The cost of maritime piracy in West Africa was more than $800m in 2017: Oceans Beyond Piracy
The Nigerian army freed 14 crew from a Chinese fishing boat from their pirate kidnappers on Saturday, after a month in captivity.
Lieutenant Colonel Mohammed Yahaya told AFP news agency a ransom of $300,000 was paid before the crew were freed.
The Chinese fishing boat, registered in Gabon, was seized using high-speed boats off the Gabonese port of Port-Gentil on February 7 and the crew – six Chinese nationals, three Indonesians, a Gabon national and four Nigerians – kidnapped.
The boat, with the crew still on board, was spotted some 110km (68 miles) from the Nigerian island of Bonny a few days after the attack.
Maritime security consultants Dryad Global said the hijacked Chinese boat was used as a “mothership” for attacks on oil tankers.
Attacking ships to kidnap their crew for ransom has become common in the Gulf of Guinea, which runs from Senegal to Angola, taking in the southwest coast of Nigeria.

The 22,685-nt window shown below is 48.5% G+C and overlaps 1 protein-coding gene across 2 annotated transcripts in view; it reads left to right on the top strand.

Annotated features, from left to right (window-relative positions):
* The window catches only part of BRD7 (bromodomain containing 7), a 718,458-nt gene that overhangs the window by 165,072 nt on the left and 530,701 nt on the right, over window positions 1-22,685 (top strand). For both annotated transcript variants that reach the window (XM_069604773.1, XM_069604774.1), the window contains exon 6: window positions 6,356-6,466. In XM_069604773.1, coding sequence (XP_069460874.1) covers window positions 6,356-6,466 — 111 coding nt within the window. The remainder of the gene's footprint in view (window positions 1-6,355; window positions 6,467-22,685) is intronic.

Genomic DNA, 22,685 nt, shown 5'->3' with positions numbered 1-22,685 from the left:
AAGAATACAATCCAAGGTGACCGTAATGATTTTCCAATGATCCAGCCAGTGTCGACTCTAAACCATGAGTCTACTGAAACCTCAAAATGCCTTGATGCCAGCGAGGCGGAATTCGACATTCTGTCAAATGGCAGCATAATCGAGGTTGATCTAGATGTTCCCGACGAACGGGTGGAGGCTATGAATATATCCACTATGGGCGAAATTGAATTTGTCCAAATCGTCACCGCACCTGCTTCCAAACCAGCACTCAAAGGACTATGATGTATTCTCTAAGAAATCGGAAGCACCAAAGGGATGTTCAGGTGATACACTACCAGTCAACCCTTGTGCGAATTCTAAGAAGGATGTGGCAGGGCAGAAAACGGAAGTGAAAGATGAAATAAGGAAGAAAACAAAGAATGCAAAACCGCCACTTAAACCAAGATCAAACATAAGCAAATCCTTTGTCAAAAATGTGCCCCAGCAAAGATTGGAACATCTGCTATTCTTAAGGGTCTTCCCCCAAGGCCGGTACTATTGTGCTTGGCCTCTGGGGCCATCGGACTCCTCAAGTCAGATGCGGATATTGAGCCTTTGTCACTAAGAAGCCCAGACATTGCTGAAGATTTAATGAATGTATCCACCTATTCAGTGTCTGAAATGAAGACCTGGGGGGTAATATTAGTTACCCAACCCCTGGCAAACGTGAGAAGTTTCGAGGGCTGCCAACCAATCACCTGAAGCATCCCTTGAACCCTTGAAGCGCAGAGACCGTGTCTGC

The perpetrators are usually Nigerian pirates.
The Gulf of Guinea accounted for more than 95 percent of all maritime kidnappings last year – 130 out of 135 cases – according to the International Maritime Bureau (IMB), which monitors security at sea.
The region witnessed a 40-percent increase in cases related to piracy and kidnapping during the first nine months of 2020, according to the IMB.
Experts point to Nigeria’s Niger Delta as a major source of recruitment for pirates. The region’s oil riches do not benefit the local population who also find their traditional economic sectors of fishing and farming wrecked by pollution from oil extraction.
Beset by poverty, the local population is fertile ground for pirate gangs to recruit foot soldiers and to hide out between forays.